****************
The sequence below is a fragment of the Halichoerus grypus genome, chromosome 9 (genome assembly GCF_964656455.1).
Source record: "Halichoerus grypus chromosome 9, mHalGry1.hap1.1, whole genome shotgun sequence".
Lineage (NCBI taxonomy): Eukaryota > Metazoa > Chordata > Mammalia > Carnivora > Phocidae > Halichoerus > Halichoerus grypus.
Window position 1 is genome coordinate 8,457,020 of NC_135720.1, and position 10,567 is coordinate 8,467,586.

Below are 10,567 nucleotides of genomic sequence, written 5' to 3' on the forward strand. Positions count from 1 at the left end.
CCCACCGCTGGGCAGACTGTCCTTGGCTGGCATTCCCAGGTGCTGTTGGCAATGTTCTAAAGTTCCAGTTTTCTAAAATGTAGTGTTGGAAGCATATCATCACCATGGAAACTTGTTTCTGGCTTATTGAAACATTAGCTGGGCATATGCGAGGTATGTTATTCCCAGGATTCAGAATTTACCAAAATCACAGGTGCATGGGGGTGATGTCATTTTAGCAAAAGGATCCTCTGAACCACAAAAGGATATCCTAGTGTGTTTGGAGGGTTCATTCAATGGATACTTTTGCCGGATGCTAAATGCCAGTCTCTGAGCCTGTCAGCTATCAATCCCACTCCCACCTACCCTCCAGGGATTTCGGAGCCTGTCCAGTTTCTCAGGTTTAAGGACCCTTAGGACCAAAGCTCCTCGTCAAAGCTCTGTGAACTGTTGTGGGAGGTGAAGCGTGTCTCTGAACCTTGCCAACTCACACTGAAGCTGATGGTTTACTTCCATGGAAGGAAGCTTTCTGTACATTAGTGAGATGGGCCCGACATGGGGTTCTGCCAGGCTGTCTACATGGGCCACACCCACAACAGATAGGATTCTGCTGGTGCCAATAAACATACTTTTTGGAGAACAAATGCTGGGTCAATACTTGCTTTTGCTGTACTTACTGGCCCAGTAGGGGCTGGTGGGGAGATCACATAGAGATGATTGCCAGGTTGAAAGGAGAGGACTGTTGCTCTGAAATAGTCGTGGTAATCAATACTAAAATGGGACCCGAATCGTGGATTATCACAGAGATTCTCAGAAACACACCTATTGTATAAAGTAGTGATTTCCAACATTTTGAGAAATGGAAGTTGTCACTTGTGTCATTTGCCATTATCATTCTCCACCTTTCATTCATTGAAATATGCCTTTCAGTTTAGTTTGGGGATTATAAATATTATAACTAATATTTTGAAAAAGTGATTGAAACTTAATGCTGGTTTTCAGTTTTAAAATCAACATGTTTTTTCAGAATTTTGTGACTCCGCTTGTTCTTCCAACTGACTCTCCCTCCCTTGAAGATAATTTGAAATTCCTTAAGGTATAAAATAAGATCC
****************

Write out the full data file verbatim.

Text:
The sequence below is a fragment of the Halichoerus grypus genome, chromosome 9 (genome assembly GCF_964656455.1).
Source record: "Halichoerus grypus chromosome 9, mHalGry1.hap1.1, whole genome shotgun sequence".
Lineage (NCBI taxonomy): Eukaryota > Metazoa > Chordata > Mammalia > Carnivora > Phocidae > Halichoerus > Halichoerus grypus.
Window position 1 is genome coordinate 8,457,020 of NC_135720.1, and position 10,567 is coordinate 8,467,586.

Below are 10,567 nucleotides of genomic sequence, written 5' to 3' on the forward strand. Positions count from 1 at the left end.
CCCACCGCTGGGCAGACTGTCCTTGGCTGGCATTCCCAGGTGCTGTTGGCAATGTTCTAAAGTTCCAGTTTTCTAAAATGTAGTGTTGGAAGCATATCATCACCATGGAAACTTGTTTCTGGCTTATTGAAACATTAGCTGGGCATATGCGAGGTATGTTATTCCCAGGATTCAGAATTTACCAAAATCACAGGTGCATGGGGGTGATGTCATTTTAGCAAAAGGATCCTCTGAACCACAAAAGGATATCCTAGTGTGTTTGGAGGGTTCATTCAATGGATACTTTTGCCGGATGCTAAATGCCAGTCTCTGAGCCTGTCAGCTATCAATCCCACTCCCACCTACCCTCCAGGGATTTCGGAGCCTGTCCAGTTTCTCAGGTTTAAGGACCCTTAGGACCAAAGCTCCTCGTCAAAGCTCTGTGAACTGTTGTGGGAGGTGAAGCGTGTCTCTGAACCTTGCCAACTCACACTGAAGCTGATGGTTTACTTCCATGGAAGGAAGCTTTCTGTACATTAGTGAGATGGGCCCGACATGGGGTTCTGCCAGGCTGTCTACATGGGCCACACCCACAACAGATAGGATTCTGCTGGTGCCAATAAACATACTTTTTGGAGAACAAATGCTGGGTCAATACTTGCTTTTGCTGTACTTACTGGCCCAGTAGGGGCTGGTGGGGAGATCACATAGAGATGATTGCCAGGTTGAAAGGAGAGGACTGTTGCTCTGAAATAGTCGTGGTAATCAATACTAAAATGGGACCCGAATCGTGGATTATCACAGAGATTCTCAGAAACACACCTATTGTATAAAGTAGTGATTTCCAACATTTTGAGAAATGGAAGTTGTCACTTGTGTCATTTGCCATTATCATTCTCCACCTTTCATTCATTGAAATATGCCTTTCAGTTTAGTTTGGGGATTATAAATATTATAACTAATATTTTGAAAAAGTGATTGAAACTTAATGCTGGTTTTCAGTTTTAAAATCAACATGTTTTTTCAGAATTTTGTGACTCCGCTTGTTCTTCCAACTGACTCTCCCTCCCTTGAAGATAATTTGAAATTCCTTAAGGTATAAAATAAGATCC